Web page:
Even if one were to look only at the PA revenue from the Israeli taxes, after the implementation of the Anti-Pay-for-Slay Law the picture does not change substantially. According to the PA financial reports, the PA income from the Israeli taxes during the first six months of 2022 was the highest ever, and greater by over 165 million shekels, even after taking the Israeli deduction into account.

A closer look at the PA’s multi-year revenue compared to its multi-year expenditure on wages and salaries for the PA employees exposes a similar reality. While PA revenues have jumped, as noted above, by over 1,321,800,000 shekels, since 2017, the PA expenditure on wages and salaries to its employees has only grown by 50,989,360 shekels.

Moreover, on Sept. 5, 2022, the European Union announced that it had provided the PA with a contribution of €35 million to help it “pay the August salaries and pensions of its civil servants, mostly in the health and education sector in the West Bank.” [Website of the office of the European Union Representative (West Bank and Gaza Strip, UNRWA), Sept. 5, 2022]

In other words, while Shtayyeh blames Israel for the PA’s alleged financial crisis, the PA’s own financial reports show that the first half of 2022 has been a record year for PA tax revenues. Those same records show that the PA income from the taxes collected by Israel has grown by 20.4% in just six years. In addition, the PA is once again enjoying substantial contributions from the European Union.

So why is the PA apparently short of cash?

Part III: The PA’s dogmatic adherence to its Pay-for-Slay policy

While the flow of taxes from Israel to the PA has consistently grown, the aid the PA has received from the international community has consistently shrunk. In fact, primarily in response to PMW's exposing the PA’s Pay-for-Slay policy in 2011, the PA’s income from foreign aid has plummeted by 90%.   

While willing to provide aid to the Palestinians, the international community, with the exception of the EU, is mostly unwilling to support the PA’s terror reward policy. After the policy was exposed, some countries made administrative decisions to curtail their aid to the PA while others passed legislation. 

In the US, the 2018 Taylor Force Act conditioned the bulk of US aid to the PA on the abolition of the policy. In 2019, after presentations by PMW’s director Itamar Marcus, the both the Dutch and Australian Governments announced that it will no longer provide aid to the PA.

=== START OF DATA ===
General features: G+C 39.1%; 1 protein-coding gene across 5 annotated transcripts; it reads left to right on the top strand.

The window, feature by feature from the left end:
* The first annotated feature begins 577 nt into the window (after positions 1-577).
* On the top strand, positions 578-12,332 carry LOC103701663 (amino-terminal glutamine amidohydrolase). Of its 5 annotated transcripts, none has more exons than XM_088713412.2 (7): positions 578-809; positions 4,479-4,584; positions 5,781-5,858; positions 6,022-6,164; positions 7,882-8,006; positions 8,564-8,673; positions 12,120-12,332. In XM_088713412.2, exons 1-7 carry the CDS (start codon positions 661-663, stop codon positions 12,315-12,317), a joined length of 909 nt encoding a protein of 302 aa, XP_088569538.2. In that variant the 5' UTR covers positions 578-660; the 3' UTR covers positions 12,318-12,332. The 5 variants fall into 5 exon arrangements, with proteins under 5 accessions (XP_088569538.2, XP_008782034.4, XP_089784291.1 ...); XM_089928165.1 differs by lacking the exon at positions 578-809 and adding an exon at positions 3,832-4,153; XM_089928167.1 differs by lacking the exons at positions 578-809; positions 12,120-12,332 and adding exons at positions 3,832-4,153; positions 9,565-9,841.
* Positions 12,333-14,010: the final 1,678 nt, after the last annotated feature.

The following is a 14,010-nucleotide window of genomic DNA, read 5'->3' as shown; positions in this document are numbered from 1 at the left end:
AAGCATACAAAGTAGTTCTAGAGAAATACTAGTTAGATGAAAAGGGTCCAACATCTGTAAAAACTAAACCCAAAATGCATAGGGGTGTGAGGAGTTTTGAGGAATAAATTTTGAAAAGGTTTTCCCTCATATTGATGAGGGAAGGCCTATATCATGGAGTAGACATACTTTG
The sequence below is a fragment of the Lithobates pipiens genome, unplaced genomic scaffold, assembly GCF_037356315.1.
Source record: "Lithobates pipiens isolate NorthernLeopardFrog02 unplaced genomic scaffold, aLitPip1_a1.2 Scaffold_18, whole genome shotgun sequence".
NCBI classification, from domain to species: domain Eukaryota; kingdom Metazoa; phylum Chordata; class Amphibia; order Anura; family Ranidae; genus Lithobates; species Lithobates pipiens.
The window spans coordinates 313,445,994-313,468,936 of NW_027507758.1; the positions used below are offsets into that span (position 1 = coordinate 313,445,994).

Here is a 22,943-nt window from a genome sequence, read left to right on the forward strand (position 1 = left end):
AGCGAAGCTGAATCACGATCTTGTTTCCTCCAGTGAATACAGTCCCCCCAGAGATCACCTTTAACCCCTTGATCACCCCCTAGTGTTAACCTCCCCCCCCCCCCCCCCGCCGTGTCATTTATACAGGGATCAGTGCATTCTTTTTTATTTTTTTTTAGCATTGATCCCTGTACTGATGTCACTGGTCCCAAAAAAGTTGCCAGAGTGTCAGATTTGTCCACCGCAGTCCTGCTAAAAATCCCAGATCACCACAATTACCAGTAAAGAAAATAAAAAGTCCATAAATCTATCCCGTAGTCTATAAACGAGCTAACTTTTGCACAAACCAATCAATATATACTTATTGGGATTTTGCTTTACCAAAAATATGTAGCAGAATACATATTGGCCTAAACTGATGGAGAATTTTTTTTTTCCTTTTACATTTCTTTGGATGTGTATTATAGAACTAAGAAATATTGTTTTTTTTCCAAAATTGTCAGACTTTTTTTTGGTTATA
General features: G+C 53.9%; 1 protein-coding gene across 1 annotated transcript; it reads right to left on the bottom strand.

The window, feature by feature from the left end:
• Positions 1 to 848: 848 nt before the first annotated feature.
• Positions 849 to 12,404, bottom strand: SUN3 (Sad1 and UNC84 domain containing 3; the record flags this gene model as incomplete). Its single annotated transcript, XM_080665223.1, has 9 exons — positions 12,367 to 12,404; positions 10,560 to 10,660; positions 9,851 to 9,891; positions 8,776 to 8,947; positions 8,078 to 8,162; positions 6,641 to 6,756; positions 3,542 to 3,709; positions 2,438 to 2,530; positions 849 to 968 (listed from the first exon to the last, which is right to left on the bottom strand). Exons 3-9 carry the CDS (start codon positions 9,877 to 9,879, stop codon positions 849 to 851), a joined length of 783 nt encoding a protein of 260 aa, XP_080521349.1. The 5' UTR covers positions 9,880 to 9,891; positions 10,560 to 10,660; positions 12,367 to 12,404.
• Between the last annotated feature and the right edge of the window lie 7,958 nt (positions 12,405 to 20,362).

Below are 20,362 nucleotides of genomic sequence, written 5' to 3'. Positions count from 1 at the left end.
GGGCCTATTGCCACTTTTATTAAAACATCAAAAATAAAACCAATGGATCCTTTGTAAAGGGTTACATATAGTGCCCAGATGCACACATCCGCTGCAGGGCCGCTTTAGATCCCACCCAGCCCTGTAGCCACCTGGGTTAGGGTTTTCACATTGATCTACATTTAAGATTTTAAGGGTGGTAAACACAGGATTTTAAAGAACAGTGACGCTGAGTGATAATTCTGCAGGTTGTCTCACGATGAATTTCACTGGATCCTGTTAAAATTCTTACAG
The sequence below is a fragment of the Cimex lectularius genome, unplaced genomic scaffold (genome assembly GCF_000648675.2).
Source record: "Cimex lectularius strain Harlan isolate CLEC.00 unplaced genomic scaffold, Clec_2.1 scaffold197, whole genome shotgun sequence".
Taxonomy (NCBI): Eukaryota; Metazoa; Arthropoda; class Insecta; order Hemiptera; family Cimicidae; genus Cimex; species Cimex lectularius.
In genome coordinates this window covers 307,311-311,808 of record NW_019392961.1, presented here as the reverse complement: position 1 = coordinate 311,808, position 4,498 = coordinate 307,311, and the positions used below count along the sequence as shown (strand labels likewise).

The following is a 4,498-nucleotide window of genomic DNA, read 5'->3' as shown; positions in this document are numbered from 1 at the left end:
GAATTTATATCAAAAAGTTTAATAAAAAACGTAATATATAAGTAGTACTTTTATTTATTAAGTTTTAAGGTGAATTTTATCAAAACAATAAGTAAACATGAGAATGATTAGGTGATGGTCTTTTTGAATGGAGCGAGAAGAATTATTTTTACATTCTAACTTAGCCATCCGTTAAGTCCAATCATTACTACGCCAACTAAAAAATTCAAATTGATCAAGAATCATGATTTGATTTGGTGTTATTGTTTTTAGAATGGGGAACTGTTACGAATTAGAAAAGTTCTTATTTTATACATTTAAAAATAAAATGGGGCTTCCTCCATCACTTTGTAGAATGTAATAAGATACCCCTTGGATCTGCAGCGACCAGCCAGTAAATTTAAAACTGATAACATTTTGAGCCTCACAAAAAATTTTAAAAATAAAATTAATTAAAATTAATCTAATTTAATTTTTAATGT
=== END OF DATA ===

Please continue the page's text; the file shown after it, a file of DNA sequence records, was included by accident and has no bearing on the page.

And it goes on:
Were the PA to abandon its terror rewarding policy it would gain three-fold: Firstly, it would save itself the more than 600 million shekels that it pays to the terrorists. Secondly, Israel would not be forced to implement its anti-Pay-for-Slay law, and the sum the PA saved itself by not paying the terror payments would be doubled. Finally, the PA would again be able to enjoy hundreds of millions of dollars of additional international aid.  

But instead of abolishing the terror payments, the PA has turned them into the PA’s highest priority, as PA Chairman Mahmoud Abbas has repeatedly emphasized: 

Abbas: “We emphasize that the issue of the families of the Martyrs and the prisoners is at the top of our list of priorities, and any amount [of money] we have will be earmarked for them.” 

[Official PA TV, March 5, 2022] 

Abbas: “We are dedicating all attention to the topic of the prisoners. Even if we are left with just one penny, we will pay it to those heroes… as they are our people’s most important cause.” 

[Official PA daily Al-Hayat Al-Jadida, Feb. 8, 2022]  

As PMW has shown here, here, here, and here (to note just a few) these statements by Abbas and Shtayyeh (above) in support of salaries for terror are not a one-off statement, but rather expressions of the PA’s real priorities. 

If the PA is suffering from a financial crisis, it is not because of any action taken by Israel. Rather it is entirely due to the PA’s insistence on incentivizing and rewarding terror against Israel.   

As the financial reports clearly show, the PA decision to cut the wages it pays to its employees, is not due to actions taken by Israel. Rather, the decision is another manifestation of the PA’s warped priorities to spend its money, first and foremost, on incentivizing and rewarding terror, even to the detriment of its legitimate employees. 

The following are additional excerpts from the PA’s budget performance reports for June 2017, June 2018, June 2019, June 2020, and June 2021: